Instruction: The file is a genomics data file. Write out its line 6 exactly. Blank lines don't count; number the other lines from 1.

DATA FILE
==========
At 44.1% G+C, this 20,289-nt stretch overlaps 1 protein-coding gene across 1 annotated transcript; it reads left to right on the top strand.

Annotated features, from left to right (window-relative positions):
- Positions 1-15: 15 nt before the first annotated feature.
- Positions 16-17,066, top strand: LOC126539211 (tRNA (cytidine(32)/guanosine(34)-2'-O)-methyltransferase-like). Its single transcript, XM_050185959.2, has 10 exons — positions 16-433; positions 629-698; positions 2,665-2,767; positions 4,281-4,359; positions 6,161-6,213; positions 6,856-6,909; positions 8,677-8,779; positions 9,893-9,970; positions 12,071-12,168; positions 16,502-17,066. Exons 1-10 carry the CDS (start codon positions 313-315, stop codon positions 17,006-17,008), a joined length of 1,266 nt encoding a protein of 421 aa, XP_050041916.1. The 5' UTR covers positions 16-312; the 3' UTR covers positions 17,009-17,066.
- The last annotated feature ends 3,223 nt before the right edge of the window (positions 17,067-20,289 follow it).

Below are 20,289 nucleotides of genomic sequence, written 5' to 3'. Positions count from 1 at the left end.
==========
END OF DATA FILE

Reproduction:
Below are 20,289 nucleotides of genomic sequence, written 5' to 3'. Positions count from 1 at the left end.